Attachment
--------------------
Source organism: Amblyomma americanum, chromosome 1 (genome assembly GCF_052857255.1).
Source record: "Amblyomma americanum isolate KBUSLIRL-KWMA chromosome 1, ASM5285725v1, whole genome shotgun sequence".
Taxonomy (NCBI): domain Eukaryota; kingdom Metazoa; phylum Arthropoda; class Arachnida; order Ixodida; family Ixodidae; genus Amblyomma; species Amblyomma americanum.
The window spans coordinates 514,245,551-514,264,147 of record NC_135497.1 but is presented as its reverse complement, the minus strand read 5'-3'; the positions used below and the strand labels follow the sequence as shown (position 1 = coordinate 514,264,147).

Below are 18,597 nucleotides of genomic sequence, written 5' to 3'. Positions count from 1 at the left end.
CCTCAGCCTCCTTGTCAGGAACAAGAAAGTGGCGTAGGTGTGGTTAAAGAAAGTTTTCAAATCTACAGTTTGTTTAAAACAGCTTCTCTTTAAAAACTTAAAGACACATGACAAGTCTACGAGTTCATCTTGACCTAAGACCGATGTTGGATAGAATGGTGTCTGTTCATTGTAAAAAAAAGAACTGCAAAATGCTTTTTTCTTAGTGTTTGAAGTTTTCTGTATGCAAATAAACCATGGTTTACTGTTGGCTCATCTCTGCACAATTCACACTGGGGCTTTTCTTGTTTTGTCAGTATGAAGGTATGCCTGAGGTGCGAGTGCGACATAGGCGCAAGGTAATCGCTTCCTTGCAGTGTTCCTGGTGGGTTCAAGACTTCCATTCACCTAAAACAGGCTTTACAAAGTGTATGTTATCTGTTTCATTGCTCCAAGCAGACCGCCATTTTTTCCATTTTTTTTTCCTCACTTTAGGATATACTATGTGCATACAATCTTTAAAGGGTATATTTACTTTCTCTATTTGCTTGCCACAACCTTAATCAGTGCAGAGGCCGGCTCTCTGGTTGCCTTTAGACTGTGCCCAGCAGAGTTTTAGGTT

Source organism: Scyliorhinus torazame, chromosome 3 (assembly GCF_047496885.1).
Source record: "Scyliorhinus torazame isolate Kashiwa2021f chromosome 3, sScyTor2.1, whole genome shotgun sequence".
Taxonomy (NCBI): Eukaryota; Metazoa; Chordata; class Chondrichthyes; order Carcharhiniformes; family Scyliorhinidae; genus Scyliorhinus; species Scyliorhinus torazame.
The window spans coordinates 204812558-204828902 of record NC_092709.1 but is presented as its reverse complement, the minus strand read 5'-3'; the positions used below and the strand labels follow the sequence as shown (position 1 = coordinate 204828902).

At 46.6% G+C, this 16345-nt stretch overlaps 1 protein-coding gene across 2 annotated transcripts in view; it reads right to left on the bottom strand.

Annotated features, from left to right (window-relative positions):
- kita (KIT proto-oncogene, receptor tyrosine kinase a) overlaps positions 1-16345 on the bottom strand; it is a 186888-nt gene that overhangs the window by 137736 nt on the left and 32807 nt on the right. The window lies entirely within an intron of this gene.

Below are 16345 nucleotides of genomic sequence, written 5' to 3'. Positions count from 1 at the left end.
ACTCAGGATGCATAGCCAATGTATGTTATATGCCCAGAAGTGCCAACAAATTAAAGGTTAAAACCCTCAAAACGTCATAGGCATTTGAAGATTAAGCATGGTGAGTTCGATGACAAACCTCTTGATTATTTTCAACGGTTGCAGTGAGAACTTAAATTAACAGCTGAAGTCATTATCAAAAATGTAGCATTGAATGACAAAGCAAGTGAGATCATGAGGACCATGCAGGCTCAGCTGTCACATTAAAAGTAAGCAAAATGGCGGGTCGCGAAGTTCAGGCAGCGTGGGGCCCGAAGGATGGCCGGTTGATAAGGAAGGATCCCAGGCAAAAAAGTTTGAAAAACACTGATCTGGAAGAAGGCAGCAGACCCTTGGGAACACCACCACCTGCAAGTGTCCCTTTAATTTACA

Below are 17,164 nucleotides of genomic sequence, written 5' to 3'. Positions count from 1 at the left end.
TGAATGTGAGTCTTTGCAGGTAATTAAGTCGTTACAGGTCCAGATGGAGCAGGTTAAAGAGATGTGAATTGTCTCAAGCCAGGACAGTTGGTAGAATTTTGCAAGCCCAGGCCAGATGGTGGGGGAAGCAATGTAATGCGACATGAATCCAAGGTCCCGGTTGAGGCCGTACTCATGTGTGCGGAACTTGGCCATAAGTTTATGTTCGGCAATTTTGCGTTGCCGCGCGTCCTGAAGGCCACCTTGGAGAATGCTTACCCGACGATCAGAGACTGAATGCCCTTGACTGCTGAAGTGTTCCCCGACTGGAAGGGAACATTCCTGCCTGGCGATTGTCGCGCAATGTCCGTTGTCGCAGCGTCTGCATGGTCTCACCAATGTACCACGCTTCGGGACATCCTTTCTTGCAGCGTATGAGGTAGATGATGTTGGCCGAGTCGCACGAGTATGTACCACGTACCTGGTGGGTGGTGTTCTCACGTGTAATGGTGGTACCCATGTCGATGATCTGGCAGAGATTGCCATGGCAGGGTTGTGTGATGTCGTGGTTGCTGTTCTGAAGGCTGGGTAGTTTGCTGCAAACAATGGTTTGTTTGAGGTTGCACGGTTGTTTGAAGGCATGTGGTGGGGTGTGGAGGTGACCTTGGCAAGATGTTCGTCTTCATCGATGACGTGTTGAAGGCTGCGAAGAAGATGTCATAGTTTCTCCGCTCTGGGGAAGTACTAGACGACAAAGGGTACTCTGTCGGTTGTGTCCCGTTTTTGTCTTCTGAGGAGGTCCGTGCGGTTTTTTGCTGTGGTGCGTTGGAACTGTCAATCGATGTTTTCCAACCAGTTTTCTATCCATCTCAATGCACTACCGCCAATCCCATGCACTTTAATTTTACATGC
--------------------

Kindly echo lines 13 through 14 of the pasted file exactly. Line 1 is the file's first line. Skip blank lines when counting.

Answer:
- kita (KIT proto-oncogene, receptor tyrosine kinase a) overlaps positions 1-16345 on the bottom strand; it is a 186888-nt gene that overhangs the window by 137736 nt on the left and 32807 nt on the right. The window lies entirely within an intron of this gene.

Below are 16345 nucleotides of genomic sequence, written 5' to 3'. Positions count from 1 at the left end.